Cyber-Attack Against the Bowman Avenue Dam
In 2013, hackers launched a cyber-attack against the Bowman Avenue Dam near Rye, NY (20 miles north of NYC). The attacker gained unauthorized access to the SCADA system and was able to obtain information on operations, including water levels, temperatures and the status of machinery. Due to the high risk of disaster, the U.S Federal Government conducted an in-depth investigation and eventually prosecuted seven hackers linked to the Iranian Government. Although no physical harm was reported, this case study exemplifies the great damage that could be inflicted by such an attack on critical infrastructure. Investigators have assessed that if the attackers were able to open the floodgate during a rain storm, they would have been able to flood the City of Rye, NY and possibly cause significant damage estimated at $80 million or more.
One of the alleged attackers, Hamid Firoozi, used a relatively simple technique known as “Google Dorking” to pinpoint anunprotected computer that controlled the infrastructure. Once identified, he used more advanced malicious tactics and techniques to hack into the Bowman Dam.
Several analysts have opined that the attack on the Bowman Dam could be considered a retaliatory Iranian attack on the U.S, following the latter’s supposed involvement in the Stuxnet attack on Iran’s uranium enrichment program (2010). The alleged intrusion into the dam was sophisticated, demonstrating that Iran had greater digital-warfare capabilities than believed at the time.
Main Security Deficiencies
The attacker managed to reach the OT system without being identified. In addition, he managed to access and manipulate the OT system without raising any suspicion. This highlights certain multi-level security gaps:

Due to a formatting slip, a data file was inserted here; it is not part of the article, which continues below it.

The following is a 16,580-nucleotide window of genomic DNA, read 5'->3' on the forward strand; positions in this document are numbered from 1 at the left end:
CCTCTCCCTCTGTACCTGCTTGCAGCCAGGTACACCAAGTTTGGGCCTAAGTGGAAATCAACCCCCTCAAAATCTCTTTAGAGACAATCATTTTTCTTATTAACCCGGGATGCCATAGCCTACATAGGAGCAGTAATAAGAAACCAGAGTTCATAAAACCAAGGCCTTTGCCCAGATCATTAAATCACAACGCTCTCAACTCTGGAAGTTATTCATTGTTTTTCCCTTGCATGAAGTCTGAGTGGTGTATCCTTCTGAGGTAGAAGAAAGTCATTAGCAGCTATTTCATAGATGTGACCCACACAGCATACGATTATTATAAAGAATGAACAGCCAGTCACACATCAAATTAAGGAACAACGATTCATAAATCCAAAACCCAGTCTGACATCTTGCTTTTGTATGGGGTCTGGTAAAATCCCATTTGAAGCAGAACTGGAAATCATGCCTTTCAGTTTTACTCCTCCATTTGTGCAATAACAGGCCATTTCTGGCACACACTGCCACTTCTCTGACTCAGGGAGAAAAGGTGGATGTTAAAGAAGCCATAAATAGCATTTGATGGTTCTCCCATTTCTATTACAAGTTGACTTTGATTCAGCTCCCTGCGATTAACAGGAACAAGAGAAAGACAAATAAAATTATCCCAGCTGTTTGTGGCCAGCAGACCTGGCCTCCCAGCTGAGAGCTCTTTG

- Deficient peripheral cyber defenses for industrial control systems, automation computers and Operational Technology (OT) at the dam. Sufficient perimeter control should have enabled the defender to restrict access to the OT for authorized personnel only. While that would be a critical first line of defense, it would still require further layers to assure security of the OT.
- Lack of effective real-time monitoring and responsiveness. While placing perimeter controls to prevent unauthorized access is essential, such a defense layer can go so far as to being able to prevent a more sophisticated penetration where a trusted party gets compromised (either via credential theft or simply malware that takes control of a trusted party). To mitigate such a risk, an intelligent monitoring system needs to be installed. Such a system should be able to examine normal OT behavioral patterns in the form of OT communications and alert/act upon any risky anomaly. Such a defense layer was obviously missing.
- Lack of effective incident response measures. While strong perimeter and monitoring systems are a necessity, no security system can be considered complete without handling a scenario of an actual breach. The security team should have at their disposal a set of tools and measures to minimize the damage of a potential breach, in a way that will minimize the disruption of normal operations (shutting of the lights, might be an option, but this would mark a victory for the attacker) in the form of isolation of assets, connecting parties, etc.
Hypothetical Scenario: What would have happened if Nation-E’s solution was deployed at the Bowman Avenue Dam?
An examination of this case study highlights that the Bowman Avenue Dam did not have adequate cyber protection for its critical infrastructure. Ostensibly, if Nation-E’s solution was deployed at these installations, the system administrator would have effective means to detect and thwart crucial steps in the cyber kill chain:
- With Nation-E’s solution, the attack would have been discovered immediately, as the solution would have detected abnormal activity during the initial intrusion. Once the attack was detected, the system would have sent real-time alerts to the system administrator, who could activate defensive measures (e.g, asset isolation).
- The attackers would not have been able to gain unauthorized access to the SCADA system. The system would have shut the attacker out by activating a two-factor authentication process.